There’s a kind of willful blindness that’s prevalent in the culture. We can pretend not to be Jews. Yes, for me a story is a way to try to figure out some kind of unrest. It’s also about skepticism, though, and the contrast between Judaism and the evangelical Christianity of the story’s missionary school, which is all faith and the promise of love. But at the same time, he’s a Jew surrounded by Klansmen, so he’s vulnerable. For me, writing isn’t really a logical decision, it’s a way to struggle with questions I have about the world, about people. “The Elevator,” for example, was a response to the Access Hollywood tapes, and “The Department of Happiness and Reimbursement” began when I started to think about nondisclosure agreements. I wanted to give this form a try. — is “Where to Hide in a Synagogue,” which is about two women discussing an escape plan for their synagogue in the event of a mass shooting. How purchasing silence is, of course, a destructive form of power. Not like a threat but a generalized anxiety. The Jewish character is able to go to Klan meetings because he can pass as white. To a Jew like me, that promise seems intriguing, but it also seems completely false. How do you decide which characters — especially destructive ones — you are willing to write about? This collection has a very white, very Jewish viewpoint. I also think there’s something vulnerable in everyone, and I was curious about what her vulnerability could be. And that’s what a story should be: a mirror, a window — or both. I think that Carol Forrest’s white-supremacist outlook in “Mrs. We have privilege, but privilege with permission, and permission can be revoked. He said, “What makes literature art is precisely its depiction of life as it really is. I recently read a quote by Chekhov to students in a story seminar. How did you get there from NDAs? ¤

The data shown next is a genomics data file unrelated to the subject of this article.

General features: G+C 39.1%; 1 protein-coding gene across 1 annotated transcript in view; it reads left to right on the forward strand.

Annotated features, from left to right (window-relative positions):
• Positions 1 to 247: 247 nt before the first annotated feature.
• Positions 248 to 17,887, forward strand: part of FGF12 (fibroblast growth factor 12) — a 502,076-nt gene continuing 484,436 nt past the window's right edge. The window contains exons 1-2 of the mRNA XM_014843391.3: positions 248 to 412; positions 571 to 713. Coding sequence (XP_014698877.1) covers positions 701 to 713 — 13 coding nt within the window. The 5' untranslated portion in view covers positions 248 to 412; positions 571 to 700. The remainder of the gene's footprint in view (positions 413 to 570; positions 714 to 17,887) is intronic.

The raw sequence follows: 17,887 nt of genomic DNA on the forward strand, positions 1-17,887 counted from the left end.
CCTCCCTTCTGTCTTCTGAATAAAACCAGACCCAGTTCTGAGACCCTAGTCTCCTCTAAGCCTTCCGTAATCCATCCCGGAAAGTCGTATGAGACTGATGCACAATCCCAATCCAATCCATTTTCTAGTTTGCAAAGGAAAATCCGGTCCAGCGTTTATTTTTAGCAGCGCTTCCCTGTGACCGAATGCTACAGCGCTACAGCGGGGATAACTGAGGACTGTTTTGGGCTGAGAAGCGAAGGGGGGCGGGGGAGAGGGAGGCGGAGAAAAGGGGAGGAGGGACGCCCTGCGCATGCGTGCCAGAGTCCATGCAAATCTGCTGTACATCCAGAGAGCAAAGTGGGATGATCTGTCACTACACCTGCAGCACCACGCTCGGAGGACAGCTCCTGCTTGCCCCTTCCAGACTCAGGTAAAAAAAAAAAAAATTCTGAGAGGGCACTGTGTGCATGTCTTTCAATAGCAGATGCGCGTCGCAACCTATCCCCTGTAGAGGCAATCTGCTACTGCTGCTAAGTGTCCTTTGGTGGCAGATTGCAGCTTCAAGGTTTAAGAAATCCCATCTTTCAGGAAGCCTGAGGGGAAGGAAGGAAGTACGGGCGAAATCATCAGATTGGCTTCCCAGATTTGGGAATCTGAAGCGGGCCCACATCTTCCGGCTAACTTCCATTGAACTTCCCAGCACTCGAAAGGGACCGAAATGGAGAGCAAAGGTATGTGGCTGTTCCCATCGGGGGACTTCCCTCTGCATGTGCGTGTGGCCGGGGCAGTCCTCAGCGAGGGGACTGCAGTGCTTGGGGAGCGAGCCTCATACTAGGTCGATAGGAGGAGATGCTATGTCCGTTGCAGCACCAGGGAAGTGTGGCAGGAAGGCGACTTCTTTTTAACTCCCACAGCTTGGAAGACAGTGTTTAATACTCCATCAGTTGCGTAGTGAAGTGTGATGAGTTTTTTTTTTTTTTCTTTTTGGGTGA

Lily Meyer is a writer and translator living in Washington, DC. It’s puzzling to be a Reform Jew as I am — both interested in certain values in Judaism and skeptical of the concept of faith — and interact with that evangelicalism. NOVEMBER 8, 2018